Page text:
PMCID: PMC3022118  PMID: 21110957
ErbB4/HER4; ErbB2/HER2/Neu; Pancreatic Cancer; Signal Transduction; Tumor Suppressor; Oncogene
20.  ErbB2 Is Necessary for ErbB4 Ligands to Stimulate Oncogenic Activities in Models of Human Breast Cancer 
Genes & Cancer  2011;2(8):792-804.
ErbB4 is a member of the ErbB family of receptor tyrosine kinases. This family includes ErbB2 (HER2/Neu), a validated therapeutic target in breast cancer. Several studies indicate that ErbB4 functions as a tumor suppressor in breast cancer, whereas others indicate that ErbB4 functions as an oncogene. Here the authors explore the context in which ErbB4 functions as an oncogene. Silencing expression of either ErbB2 or ErbB4 in breast tumor cell lines results in reduced stimulation of anchorage independence and cell motility by the ErbB4 agonist neuregulin 2β. ErbB2 tyrosine kinase activity, but not ErbB4 tyrosine kinase activity, is required for neuregulin 2β to stimulate cell proliferation. Moreover, sites of ErbB4 tyrosine phosphorylation, but not sites of ErbB2 tyrosine phosphorylation, are required for neuregulin 2β to couple to cell proliferation. These data suggest that targeting ErbB2 expression or tyrosine kinase activity may be effective in treating ErbB4-dependent breast tumors, even those tumors that lack ErbB2 overexpression.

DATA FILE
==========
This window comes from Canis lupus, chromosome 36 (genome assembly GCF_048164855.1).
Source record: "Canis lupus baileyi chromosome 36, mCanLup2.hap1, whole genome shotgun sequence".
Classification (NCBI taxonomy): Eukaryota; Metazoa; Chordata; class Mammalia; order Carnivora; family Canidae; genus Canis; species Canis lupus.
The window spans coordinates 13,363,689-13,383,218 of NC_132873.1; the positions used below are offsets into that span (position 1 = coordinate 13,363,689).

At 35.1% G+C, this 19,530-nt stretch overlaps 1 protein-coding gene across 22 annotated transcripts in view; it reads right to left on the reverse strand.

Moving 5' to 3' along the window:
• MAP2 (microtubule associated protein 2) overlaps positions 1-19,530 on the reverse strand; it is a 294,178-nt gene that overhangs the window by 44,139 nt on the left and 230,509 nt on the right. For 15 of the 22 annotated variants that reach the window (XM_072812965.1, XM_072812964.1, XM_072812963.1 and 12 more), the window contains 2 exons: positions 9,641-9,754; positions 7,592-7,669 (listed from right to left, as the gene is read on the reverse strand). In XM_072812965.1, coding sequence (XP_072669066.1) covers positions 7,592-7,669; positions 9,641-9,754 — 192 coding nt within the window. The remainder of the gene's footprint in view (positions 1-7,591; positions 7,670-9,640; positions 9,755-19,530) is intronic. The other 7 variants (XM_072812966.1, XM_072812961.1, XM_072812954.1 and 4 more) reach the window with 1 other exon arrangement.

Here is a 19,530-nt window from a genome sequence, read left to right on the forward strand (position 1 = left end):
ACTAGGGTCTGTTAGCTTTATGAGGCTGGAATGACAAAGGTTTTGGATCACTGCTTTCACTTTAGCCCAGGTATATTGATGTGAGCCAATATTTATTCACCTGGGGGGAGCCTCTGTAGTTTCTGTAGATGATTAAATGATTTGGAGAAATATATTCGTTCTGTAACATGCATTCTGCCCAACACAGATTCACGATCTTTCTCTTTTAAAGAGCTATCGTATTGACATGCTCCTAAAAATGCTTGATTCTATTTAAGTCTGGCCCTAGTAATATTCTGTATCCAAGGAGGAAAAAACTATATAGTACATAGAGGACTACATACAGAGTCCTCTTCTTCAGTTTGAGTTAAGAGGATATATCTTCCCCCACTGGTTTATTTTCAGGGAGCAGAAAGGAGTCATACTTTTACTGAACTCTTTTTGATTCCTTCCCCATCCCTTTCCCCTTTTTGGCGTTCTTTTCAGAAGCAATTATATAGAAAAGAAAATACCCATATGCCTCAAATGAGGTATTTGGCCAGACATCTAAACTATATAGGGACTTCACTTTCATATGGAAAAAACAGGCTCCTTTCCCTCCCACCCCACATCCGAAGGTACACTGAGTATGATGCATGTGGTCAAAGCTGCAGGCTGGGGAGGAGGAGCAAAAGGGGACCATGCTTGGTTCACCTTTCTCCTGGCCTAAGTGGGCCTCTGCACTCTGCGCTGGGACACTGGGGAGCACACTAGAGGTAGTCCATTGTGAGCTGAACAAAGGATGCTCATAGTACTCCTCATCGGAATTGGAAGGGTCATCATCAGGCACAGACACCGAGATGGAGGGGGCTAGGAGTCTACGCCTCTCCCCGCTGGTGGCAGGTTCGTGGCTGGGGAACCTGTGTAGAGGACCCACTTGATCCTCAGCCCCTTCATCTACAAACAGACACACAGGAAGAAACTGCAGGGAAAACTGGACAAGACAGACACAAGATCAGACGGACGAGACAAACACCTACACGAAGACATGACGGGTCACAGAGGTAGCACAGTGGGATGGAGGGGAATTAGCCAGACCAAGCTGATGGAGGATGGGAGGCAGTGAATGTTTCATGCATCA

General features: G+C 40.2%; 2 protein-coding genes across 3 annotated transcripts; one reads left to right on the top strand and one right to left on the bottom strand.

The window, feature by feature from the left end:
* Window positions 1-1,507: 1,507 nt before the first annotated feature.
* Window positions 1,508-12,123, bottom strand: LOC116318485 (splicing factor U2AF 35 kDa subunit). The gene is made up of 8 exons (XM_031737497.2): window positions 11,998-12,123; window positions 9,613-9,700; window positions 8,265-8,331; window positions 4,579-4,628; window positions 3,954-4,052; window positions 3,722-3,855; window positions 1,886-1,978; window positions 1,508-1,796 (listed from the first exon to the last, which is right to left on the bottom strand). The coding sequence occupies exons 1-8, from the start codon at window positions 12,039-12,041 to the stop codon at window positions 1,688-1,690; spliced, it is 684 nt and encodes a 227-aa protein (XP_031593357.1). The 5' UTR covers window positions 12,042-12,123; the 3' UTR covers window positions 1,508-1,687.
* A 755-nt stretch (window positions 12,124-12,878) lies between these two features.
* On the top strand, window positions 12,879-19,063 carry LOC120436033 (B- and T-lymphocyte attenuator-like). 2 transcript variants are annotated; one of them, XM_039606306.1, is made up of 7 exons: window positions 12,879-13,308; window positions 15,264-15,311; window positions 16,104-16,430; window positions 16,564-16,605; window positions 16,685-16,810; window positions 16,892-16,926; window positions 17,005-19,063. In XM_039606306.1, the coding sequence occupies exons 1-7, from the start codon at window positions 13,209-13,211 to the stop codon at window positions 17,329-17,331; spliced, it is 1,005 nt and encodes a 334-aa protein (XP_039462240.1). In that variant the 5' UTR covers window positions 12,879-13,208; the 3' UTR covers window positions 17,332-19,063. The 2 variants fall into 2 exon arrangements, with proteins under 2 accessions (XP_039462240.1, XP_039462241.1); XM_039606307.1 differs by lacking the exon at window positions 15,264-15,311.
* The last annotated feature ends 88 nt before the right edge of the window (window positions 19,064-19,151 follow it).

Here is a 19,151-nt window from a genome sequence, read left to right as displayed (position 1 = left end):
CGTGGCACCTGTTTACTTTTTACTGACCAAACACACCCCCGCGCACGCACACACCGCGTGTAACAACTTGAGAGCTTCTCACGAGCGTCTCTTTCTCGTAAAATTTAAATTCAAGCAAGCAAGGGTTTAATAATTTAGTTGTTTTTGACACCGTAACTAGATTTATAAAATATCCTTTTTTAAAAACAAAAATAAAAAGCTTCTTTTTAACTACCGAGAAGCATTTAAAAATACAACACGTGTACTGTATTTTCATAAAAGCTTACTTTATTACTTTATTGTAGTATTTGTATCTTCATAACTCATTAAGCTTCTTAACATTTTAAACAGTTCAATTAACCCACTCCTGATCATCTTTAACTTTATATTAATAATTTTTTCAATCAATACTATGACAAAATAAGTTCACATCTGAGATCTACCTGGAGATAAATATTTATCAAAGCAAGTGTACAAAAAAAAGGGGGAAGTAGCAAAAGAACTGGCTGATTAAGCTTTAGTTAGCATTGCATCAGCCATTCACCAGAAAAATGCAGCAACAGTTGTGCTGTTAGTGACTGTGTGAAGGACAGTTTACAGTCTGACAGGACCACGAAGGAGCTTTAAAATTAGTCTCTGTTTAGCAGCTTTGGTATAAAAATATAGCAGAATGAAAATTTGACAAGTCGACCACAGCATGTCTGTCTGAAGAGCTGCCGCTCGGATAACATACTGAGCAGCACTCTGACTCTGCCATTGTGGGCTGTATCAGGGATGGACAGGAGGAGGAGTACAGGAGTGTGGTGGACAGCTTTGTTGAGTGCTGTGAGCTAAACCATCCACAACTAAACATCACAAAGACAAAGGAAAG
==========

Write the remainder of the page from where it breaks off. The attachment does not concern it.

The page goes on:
PMCID: PMC3278901  PMID: 22393464
ErbB2; ErbB4; crosstalk; breast cancer; invasiveness; motility
21.  EGFR may couple moderate alcohol consumption to increased breast cancer risk 
Alcohol consumption is an established risk factor for breast cancer. Nonetheless, the mechanism by which alcohol contributes to breast tumor initiation or progression has yet to be definitively established. Studies using cultured human tumor cell lines have identified signaling molecules that may contribute to the effects of alcohol, including reactive oxygen species and other ethanol metabolites, matrix metalloproteases, the ErbB2/Her2/Neu receptor tyrosine kinase, cytoplasmic protein kinases, adenylate cyclase, E-cadherins, estrogen receptor, and a variety of transcription factors. Emerging data suggest that the epidermal growth factor receptor (EGFR) tyrosine kinase may contribute to breast cancer genesis and progression. Here we integrate these findings and propose three mechanisms by which alcohol contributes to breast cancer. A common feature of these mechanisms is increased EGFR signaling. Finally, we discuss how these mechanisms suggest strategies for addressing the risks associated with alcohol consumption.
PMCID: PMC2872252  PMID: 24367161
alcohol; breast cancer risk factor; EGF receptor; matrix metalloprotease
22.  EGFR may couple moderate alcohol consumption to increased breast cancer risk